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Environ Sci Pollut Res Int. 2007 Jan;14(1):3-4.

Facing hazardous matter in atmospheric particles with NanoSIMS.

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Department of Environment and Agro-Biotechnologies, Public Research Centre Gabriel Lippmann, 41, rue du Brill, 4422 Belvaux, Luxembourg.


Current scientific studies and evaluations clearly show that an increase of urban dust loads, alone or in combination with other air pollutants and certain meteorological conditions lead to different significant health effects. Premature death, increased hospital admissions and increased respiratory symptoms and diseases as well as decreased lung function can be observed in combination with high pollutant levels. Sensitive groups like elderly people or children and persons with cardiopulmonary diseases such as asthma are more strongly affected. Because of the direct contact between fine particles and lung tissue more information concerning the surface structure (mapping of toxic elements) is required. The NanoSIMS 50 ion microprobe is used to image the elemental composition at the surface of submicrometer particles. Imaging the ions of the samples under cesium bombardment identifies the organic and inorganic origins of the grains. Our investigations show that the atmospheric fine dust consists of a complex mixture of organic and inorganic compounds. Heavy metals are fixed on airborne particles in the form of hot spots in a nanometer scale. In regard to the health aspect, the hot spots consisting of toxic elements are particularly relevant as they react directly with the lung tissues.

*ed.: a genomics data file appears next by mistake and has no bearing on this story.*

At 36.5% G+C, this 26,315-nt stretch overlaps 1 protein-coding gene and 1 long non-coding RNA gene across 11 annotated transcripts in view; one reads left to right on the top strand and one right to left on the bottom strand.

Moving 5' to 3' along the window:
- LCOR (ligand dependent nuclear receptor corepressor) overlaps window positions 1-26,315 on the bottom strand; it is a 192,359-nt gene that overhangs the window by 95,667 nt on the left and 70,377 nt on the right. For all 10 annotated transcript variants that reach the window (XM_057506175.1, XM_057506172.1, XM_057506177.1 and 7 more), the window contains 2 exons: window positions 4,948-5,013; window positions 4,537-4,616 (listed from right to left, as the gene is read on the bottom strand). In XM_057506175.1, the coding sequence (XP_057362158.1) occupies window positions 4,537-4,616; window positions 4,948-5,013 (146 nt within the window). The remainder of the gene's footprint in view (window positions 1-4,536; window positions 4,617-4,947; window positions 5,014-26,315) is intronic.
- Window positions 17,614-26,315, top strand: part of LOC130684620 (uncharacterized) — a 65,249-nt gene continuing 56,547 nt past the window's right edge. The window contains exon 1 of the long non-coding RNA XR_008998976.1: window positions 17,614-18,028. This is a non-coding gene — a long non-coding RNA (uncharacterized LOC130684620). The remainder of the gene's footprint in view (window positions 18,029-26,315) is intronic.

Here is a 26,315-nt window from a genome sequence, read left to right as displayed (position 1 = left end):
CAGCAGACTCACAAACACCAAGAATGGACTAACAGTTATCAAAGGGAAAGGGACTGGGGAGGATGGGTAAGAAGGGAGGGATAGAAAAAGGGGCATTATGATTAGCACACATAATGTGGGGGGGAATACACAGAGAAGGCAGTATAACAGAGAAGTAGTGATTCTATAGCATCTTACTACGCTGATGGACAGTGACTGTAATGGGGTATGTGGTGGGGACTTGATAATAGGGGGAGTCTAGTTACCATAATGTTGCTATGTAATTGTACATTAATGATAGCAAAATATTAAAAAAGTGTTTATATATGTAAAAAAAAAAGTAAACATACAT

[Indexed for MEDLINE]

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